The Limits of Active Living in Obesity Management

Increasing physical activity and reducing sedentariness (not quite the same) are good for you – no doubt about that.

Also, people at any weight will reap benefits from being more active and less sedentary – so this is really for everyone – not just for those with excess weight.

That said, when it comes to actually losing weight, as regular readers will be well aware, increasing physical activity is perhaps not the most effective intervention – in the end – fewer ‘calories in’ will always beat more ‘calories out’ as a strategy for weight loss.

It is therefore perhaps not surprising, that a randomized controlled trial by Robert (Bob) Ross (Queen’s University, Kingston, Ontario) and colleagues, just published in the Archives of Internal Medicine, show a rather modest (statistical) reduction in abdominal obesity with an ‘active living’ intervention in sedentary obese adults.

This study specifically assessed the effectiveness of a 2-year behaviourally based physical activity and diet program aimed at reducing obesity implemented entirely within clinical practices (in Canada and the US).

A total of 490 sedentary, obese adults were randomized to usual care (n = 241) or to the behavioral intervention (n = 249), which included individual counseling from health educators to promote physical activity and a healthful diet.

According to the authors,

“The intervention included individually tailored counseling based on the transtheoretical model and social cognitive theory. Counseling was delivered by health educators who had degrees in kinesiology and who received behavioral counseling training from a clinical psychologist. Each health educator was assigned to 1 of 3 family medicine clinics and delivered all counseling sessions on site within a private office. Motivational interviewing served as the counseling model. During phase 1 of the intervention (months 0-6, 15 sessions), the health educator worked one on one with participants to provide knowledge and skills to increase daily physical activity and consume a healthful diet. Phase 2 (months 7-12, 6 sessions) started at session 16 and encouraged the participants to maintain their current program (45-60 minutes of activity per day and healthy eating patterns). During phase 3 (months 13-24, 12 sessions), contact with health educators continued, but the session duration was determined according to each participant’s WC value and physical activity level.”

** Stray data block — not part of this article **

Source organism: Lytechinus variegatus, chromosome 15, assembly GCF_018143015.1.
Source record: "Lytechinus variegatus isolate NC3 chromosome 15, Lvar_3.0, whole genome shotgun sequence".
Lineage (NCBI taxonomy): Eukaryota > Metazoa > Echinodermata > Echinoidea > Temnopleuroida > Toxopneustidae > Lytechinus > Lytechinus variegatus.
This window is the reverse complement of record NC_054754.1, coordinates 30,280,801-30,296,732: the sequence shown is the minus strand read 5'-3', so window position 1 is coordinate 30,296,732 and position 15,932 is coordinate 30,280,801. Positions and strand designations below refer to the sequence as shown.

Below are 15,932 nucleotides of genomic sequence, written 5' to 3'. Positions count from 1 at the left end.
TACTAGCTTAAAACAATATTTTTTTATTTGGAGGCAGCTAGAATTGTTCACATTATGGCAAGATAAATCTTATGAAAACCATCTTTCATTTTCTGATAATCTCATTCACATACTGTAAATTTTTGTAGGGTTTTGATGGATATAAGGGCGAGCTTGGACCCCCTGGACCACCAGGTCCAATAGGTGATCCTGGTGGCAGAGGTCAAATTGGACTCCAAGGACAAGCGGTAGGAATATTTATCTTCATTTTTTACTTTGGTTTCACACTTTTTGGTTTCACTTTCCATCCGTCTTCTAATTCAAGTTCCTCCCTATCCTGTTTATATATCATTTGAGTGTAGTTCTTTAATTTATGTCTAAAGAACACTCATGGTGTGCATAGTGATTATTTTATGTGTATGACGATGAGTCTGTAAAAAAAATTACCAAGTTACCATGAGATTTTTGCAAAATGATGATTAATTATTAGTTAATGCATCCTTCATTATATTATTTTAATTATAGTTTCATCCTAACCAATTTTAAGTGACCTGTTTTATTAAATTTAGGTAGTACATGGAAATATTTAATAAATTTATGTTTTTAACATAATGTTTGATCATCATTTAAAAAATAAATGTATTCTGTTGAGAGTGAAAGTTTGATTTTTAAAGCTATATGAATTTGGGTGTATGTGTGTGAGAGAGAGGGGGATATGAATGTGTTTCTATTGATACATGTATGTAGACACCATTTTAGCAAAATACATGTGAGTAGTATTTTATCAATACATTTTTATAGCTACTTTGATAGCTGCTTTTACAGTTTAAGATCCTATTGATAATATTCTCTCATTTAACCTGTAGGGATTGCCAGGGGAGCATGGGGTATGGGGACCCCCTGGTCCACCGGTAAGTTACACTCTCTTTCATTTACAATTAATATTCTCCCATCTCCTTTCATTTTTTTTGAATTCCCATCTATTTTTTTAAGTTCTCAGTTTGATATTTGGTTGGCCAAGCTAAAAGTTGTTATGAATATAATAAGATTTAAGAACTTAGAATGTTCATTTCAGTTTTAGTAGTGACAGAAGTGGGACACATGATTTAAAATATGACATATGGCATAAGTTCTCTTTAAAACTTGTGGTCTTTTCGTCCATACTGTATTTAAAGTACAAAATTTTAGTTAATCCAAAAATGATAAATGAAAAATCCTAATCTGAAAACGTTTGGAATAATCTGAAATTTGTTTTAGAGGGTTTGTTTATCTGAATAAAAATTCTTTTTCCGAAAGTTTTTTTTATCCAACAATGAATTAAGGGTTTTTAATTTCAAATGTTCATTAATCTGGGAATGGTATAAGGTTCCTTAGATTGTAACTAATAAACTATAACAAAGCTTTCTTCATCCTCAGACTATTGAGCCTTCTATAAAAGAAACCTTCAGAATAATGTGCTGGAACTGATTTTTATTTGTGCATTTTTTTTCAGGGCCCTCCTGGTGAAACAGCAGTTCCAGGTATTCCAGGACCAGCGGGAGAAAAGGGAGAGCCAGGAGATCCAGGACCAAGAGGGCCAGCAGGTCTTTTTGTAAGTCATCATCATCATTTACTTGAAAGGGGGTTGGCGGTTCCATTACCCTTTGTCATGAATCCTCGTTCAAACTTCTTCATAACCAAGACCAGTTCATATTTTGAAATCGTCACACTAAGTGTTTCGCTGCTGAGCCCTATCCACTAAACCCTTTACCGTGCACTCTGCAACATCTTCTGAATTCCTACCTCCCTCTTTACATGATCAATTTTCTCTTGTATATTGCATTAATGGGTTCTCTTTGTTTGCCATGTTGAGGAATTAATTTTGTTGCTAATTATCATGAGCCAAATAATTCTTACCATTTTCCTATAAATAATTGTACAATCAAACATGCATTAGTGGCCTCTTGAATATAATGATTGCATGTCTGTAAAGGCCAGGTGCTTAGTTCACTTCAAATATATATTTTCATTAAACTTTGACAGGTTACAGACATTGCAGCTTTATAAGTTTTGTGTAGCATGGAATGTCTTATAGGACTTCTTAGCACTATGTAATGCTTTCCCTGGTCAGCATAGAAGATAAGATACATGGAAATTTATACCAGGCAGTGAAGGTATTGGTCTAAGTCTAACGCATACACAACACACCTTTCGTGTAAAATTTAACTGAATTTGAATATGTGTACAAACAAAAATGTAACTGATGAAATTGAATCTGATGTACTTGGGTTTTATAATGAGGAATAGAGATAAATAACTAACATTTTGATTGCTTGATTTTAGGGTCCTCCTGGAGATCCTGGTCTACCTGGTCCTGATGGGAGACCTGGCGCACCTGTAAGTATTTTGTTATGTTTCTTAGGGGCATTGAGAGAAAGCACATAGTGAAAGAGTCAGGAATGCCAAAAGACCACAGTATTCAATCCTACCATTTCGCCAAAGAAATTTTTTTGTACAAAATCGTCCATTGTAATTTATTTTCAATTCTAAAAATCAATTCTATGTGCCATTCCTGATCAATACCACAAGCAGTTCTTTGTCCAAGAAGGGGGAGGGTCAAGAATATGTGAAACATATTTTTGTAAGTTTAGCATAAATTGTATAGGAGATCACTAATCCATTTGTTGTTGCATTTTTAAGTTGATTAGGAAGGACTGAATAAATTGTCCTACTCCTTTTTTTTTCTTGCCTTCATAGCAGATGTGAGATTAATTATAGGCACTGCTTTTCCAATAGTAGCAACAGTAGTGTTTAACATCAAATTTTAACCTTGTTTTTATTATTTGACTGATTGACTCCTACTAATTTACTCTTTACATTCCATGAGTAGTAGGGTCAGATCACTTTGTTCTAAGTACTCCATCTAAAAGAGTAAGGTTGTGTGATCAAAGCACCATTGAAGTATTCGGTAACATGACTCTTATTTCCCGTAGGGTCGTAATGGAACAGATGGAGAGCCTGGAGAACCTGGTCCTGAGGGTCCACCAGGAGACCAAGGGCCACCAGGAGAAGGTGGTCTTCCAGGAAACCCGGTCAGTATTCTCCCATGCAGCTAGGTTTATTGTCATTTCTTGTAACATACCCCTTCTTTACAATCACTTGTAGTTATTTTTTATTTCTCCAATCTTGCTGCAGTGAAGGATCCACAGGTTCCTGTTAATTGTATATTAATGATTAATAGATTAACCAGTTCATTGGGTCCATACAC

Although 396 (81%) participants completed the trial, and both men and women attended 73.5% of the planned counselling sessions, the mean effect on waist circumference (the primary outcome measure) at 24 months, was -0.9 cm in the intervention group compared to +0.2 cm in the ‘usual care’ group. Notably, an effect on waist circumference at 24 months was evident only in men but not in women.

Although, one may have expected measurable benefits on other parameters even with no weight loss, there were in fact no significant difference in any of the measured cardiometabolic risk factors at the end of the 24 month trial period.

Despite trying to ‘spin’ these rather sobering findings in as positive a light as possible, the authors do admit that

“The principal finding from our study and others also reinforces the challenges inherent to the sustained adoption of healthy behaviors in today’s environment and suggests that the prevention of weight gain combined with modest reduction in WC during the 2-year study may reflect a more realistic expectation.”

As for the lack of cardiometabolic improvements (despite the statistically but perhaps not clinically significant reduction in waist circumference), the authors suggest this explanation:

“It is possible that the reduction in WC or body weight observed is below the threshold required for reduction in cardiometabolic risk. Alternatively, the lack of treatment effect may be explained by the observation that about 40% of our participants were taking medications to lower lipid levels or blood pressure, and baseline values were well within the clinically acceptable range.”

On a more positive note, at least numerically, patients in the intervention group had fewer hospitalizations for musculoskeletal (5 vs. 12) or cardiovascular events (9 vs. 18) than the ‘usual care’ group. Whether or not this translated into an overall health economic benefit is not known.

This study certainly supports the notion that achieving and maintaining significant weight loss with ‘lifestyle’ interventions alone (even with dedicated support as provided in this trial) remains a challenge – indeed people hoping to lose weight by simply being more active are likely to be disappointed (and unfortunately, likely to abandon their efforts, despite all the other benefits of physical activity).

Perhaps it really is time to move beyond ‘diet and exercise’ in obesity interventions – whether in primary care or elsewhere.

Edmonton, Alberta

ResearchBlogging.orgRoss R, Lam M, Blair SN, Church TS, Godwin M, Hotz SB, Johnson A, Katzmarzyk PT, Lévesque L, & Macdonald S (2012). Trial of Prevention and Reduction of Obesity Through Active Living in Clinical Settings: A Randomized Controlled Trial. Archives of internal medicine PMID: 22371872